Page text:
FCs To Have On Your Banned Listed - a masterlist by Dusk.
Under the cut are FCs, band members, etc that are highly recommended to have on banned lists. The list is divided into two sections: one for people that 100% should be on banned lists, and the second for people that can be left to the mods discretion on whether they should be allowed or not. Some people have reasons listed, others don’t. The list will be updated over time. Feel free to message me to add someone I am missing. Please remember to respect those that express they do not wish to be used.
I just wanted to say something for all of the IchiRuki fans out there: As an IchiHime fan, sure of course I’m happy, but I’m so sorry for you all too… If you are mad, feel cheated and anything in between… I don’t blame you honestly. There was a lot going on between those two and I know how that pain feels (hint: it’s really bad and it hurts *cough*narusaku*cough*). But anyways, don’t let anyone else stop you from shipping your ship okay? Your ship was special and for someone to tell you to stop… No. Do not allow it. Please be strong and I really hope you will all feel better with time. You guys and your ship will always be special, ya’ hear?
Something to keep in mind when crafting a starter: the whole point is to create an excuse for someone to talk to your character. That means that the initial burden of initiating interaction should be on you. People will be less likely to jump on your starter right away if they have to do the work! Don’t write a starter that’s so vague, open-ended, or plain that the whole task of coming up with the interaction scenario falls on the other player. When that happens, they’re the one who’s concocting the starter, basically; all you really did was make a post that said “come and talk to me please?” and hope that someone else would do all the difficult, creative work. Instead, think of something you’d actually like to have your character talk about or do and craft a starter that sets-up that scenario. Obviously the other player’s input will be important in deciding what sort of situation you really end up with, but don’t make them do 100% of the work right off the bat!
Tip #2: Give-and-take!
When responding to someone, make sure that you’re responding helpfully. Don’t make noncommittal noises or monosyllabic grunts or commentary that basically comes out to being as useful as that; then you are once again putting all the work of maintaining the conversation on the other player’s shoulders. When responding, provide a little more information than you were asked for. That will give them something to reply to when it’s their turn. For example, if someone says, “Gee it’s cold out today,” and your only response is, “yep,” you haven’t given them much of anything to work with. Everything that might potentially come next is coming from them; you aren’t helping at all. On the other hand, if you say, “yep, and I forgot my gloves in the greenhouse yesterday!” then that actually gives them something to respond to beyond just agreeing with the fact that you agreed, etc. This is called “yes, and” in improv-acting games – look it up! It really helps.
Tip #3: Play Along!
It’s no fun when somebody comes along and denies or negates an important aspect of your character, so make sure you aren’t doing the same to other people. It’s only polite! Make sure you know who the character you’re interacting with is, and then take that into account when roleplaying with them. Say the other player describes their character as a smooth-talker, but you decide your character can always see through them. Or they have a character who is good at keeping secrets, but right away your character notices that they’re hiding something and refuses to be misled. Say the other player has said that almost no one can tell their character and their character’s twin apart – you don’t want to be the one person who can always tell when they’ve switched around! If every single strength, flaw, or trait that another character is meant to have you immediately discount or overcome, you won’t be any fun to interact with, because what’s the point? You don’t want to be the person leeching all the fun out of the group!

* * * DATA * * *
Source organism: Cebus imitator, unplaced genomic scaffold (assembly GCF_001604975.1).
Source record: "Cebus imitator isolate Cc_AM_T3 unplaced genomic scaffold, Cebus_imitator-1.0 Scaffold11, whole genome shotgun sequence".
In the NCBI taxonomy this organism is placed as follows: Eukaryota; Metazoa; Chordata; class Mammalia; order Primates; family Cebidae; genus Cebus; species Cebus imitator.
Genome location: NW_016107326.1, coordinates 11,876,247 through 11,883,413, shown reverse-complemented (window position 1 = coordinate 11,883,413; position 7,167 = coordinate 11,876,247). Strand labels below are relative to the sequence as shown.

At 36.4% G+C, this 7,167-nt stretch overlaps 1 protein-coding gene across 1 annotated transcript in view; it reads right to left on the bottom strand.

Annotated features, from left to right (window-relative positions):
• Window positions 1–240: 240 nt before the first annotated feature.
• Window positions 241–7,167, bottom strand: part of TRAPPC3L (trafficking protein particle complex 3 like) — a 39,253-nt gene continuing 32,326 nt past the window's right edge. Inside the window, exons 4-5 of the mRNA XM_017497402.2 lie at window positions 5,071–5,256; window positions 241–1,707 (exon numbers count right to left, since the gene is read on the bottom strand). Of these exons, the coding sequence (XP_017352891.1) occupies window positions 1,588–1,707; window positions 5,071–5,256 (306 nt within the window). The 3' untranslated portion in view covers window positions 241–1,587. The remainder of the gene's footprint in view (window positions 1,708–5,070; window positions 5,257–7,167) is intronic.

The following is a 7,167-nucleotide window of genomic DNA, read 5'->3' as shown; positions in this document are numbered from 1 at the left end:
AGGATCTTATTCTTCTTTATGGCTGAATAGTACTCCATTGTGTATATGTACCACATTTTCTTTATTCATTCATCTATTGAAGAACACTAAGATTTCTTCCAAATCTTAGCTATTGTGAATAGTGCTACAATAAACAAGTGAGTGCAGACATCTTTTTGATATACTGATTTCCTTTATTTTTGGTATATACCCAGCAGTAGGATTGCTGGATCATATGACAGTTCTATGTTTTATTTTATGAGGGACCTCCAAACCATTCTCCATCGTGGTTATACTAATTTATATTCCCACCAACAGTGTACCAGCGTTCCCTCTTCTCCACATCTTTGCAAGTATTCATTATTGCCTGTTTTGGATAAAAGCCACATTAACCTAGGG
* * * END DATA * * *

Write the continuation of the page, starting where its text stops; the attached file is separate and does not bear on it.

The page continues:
Now granted, maybe your character has particular traits that make it likely they would notice x or y or b – but not all the time. Balance your character and theirs, rather than just riding roughshod over every trait they mean for their character to have. Of course at the same time, say that their character is described as a smooth-talker but the player themselves is actually really bad at repartee – well, that’s a problem of course, and things like that can happen in roleplay because a player doesn’t (and shouldn’t) always share their character’s strengths or weaknesses. But do your best to find a way to help them make their character work rather than just negating everything they mean to do – or at least talk to them about it ooc and explain your difficulty rather than just discounting their character’s supposed traits. It’s always better to try and work with someone than to just deny their attempts!
Tip #4: Communicate!
Almost any problem that crops-up in roleplay (not all, but most) can be solved if the players involved just talk to each other about it. Be polite and be clear. Remember that since we’re communicating mainly through plain text-based interactions, there is always room to misinterpret with no fault to either party. Remember that not everyone shares the same cultural background or biases, or the same social norms, or even the same language. Leave room for understanding and acceptance. Give the benefit of the doubt. Be honest, be kind, and above all stay in touch!